Wednesday, February 26, 2014
A little bit of back story, as all good authors of serial publications will give:
Charlie once asked me why I am not ticklish. I have a secret. My secret is that I am ticklish, but I won't tell him where No, I won't tell you either. I always just tell him that to be ticklish, one must possess some level of innocence, and I have grown too evil to be ticklish any more.
So, today I am starting to get a nasty headache.
I exclaimto the ceiling tiles, "I do not need a migraine today! Why does the Universe hate me!?"
Charlie, with impeccable comic timing, as usual, replies, "Because you're evil not ticklish, that's why."
Well played, boy. I'll get you next time.
In a conversation during morning snuggles one day:
Charlie was lying to the right of me, and Abe to the left. Charlie sneaked away while I was talking to Abe, but I noticed.
Me: Where did Charlie go? Did Spider Monkeys come and carry him away to be their king?
Me: They make one out of thorny vines.
Abe: Then they paint it!
Me: They don't have any paint! But they put berries on it for color.
Abe: That's why they wanted Shawlie; so he could teach them how to paint!
Yellow has always been my favorite color, at least so far as concerns the lifetime of the individual in question. Yet Abe has, for some reason, become convinced that I used to like purple best and have thrown it over for another color like some kind of unfaithful painter. After breakfast, Abraham clearly had this weighty matter on his mind:
Abe: Mommy, do you like purple?
Me: Yes, but yellow is my favorite.
Me: Yes, but yellow is my favorite.
Abe: Why don't you like purple best anymore?
Me: I don't know. Yellow is just so happy all the time.
Abe: No it isn't! I'll show you!
He procures markers and draws picture of a frowny yellow sun. The frowny face is drawn on with purple marker. The child has a sense of dramatic presentation that has decidedly advanced beyond his years.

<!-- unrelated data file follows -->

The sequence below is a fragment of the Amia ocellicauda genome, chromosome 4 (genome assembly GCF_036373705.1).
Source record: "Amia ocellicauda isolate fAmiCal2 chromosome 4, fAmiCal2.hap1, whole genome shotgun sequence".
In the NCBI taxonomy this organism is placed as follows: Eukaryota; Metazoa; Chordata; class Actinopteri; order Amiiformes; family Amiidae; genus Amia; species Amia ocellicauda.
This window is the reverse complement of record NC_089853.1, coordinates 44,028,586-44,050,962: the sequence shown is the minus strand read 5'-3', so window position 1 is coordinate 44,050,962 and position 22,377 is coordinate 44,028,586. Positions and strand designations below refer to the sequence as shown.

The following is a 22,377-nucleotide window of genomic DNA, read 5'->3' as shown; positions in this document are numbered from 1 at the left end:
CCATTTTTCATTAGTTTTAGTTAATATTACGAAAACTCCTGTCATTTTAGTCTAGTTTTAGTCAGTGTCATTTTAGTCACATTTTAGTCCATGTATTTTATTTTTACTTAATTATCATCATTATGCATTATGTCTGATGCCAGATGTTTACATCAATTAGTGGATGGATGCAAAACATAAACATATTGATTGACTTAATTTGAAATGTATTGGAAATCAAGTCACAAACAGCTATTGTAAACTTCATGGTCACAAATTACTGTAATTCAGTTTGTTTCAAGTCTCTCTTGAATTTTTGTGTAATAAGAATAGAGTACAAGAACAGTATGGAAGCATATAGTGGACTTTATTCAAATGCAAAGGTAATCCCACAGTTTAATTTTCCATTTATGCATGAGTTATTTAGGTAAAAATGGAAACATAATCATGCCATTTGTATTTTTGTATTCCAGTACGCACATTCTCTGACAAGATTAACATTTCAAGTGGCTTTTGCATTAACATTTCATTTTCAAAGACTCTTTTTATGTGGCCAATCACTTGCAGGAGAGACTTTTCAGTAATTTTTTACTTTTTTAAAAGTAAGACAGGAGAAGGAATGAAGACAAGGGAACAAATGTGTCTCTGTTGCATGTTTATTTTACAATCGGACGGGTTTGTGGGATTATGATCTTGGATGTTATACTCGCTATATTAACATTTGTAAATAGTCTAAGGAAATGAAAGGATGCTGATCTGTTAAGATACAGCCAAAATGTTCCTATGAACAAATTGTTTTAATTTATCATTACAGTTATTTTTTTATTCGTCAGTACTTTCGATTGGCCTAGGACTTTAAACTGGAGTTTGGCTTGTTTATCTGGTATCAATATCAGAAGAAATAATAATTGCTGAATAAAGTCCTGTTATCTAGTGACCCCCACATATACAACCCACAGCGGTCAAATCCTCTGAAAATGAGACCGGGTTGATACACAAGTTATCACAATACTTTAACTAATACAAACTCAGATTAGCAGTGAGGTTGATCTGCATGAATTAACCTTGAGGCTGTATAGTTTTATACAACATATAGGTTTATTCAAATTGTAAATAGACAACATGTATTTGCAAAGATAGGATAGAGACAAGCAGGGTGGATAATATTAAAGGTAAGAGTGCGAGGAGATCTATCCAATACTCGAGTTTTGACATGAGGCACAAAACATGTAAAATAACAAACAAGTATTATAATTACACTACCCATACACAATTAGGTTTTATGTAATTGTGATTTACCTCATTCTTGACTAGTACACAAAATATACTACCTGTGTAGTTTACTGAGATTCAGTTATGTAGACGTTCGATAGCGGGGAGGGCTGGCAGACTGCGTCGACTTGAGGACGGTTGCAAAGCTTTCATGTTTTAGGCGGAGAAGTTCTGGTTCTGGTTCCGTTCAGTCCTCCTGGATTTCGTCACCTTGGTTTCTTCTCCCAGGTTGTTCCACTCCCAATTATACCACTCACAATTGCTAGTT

Clearly, my argument is invalid.
Wednesday, February 19, 2014
Not with a whimper, but a bang.
After the walk alone, I took a walk with children. One of the best things about a walk with children is that everything is twice as tactile with them. You can't just walk in snow, but must lay in it. You can't just lie in snow, but must eat it. You can't just admire an icicle, but must sword fight with it. And no matter how many times it has been proven that your snow boots are not water proof above the ankle, you must, at all costs, walk in the run-off stream. Feet aren't truly cold until they're frozen, after all. When I walk with kids, I don't see wildlife. I see Wild Life. I see kids. So if winter isn't done yet, that's okay with me. I don't have to drive in it anyway. Neaner, neaner, boo-boo...
|Honey Locust don't care....|
|Wild Chipmunk sighting|
Thursday, February 13, 2014
The Hill (otherwise known as most of our yard) is good for a few minutes of entertainment, especially now, when we've had snow, followed by ice, followed by snow. That creates the perfect sledding environment for severe injury and possible dismemberment. The problem is that lugging the sleds back up the hill quickly tires us. It's like waiting in line for the Mean Streak at Cedar Point for an hour and half only to have the ride over in four minutes. Cost-benefit analysis fails to impress.
There are always things to see in the woods after an ice storm. There are icy trees, and icy grasses, and icy rocks, and icy moss, and icy... ice? There are also probably deer and rabbits, but two boys make too much noise to see any of them. That's okay. Really it is, because boys are meant to make noise and climb things and eat the icy ice. Sort of like monkeys, really, except I don't know how monkeys feel about ice.
Traipsing and ice munching turn out to be a cold business. That's where lighting things on fire comes in. Well, that and really how do you know you're having fun if fire isn't involved? So after we hiked to Where the Moderately Untame Things Are, we started a little camp fire in the snow. This involved dry cedar sticks, leaves, magnesium, a Swedish neck knife of some sort, sparks, and a great deal less swearing than you might expect given that there were two children present. Also, a butane lighter when the kids weren't looking, because a real Bushman knows that the first rule of survival is "Always cheat."
Friday, June 14, 2013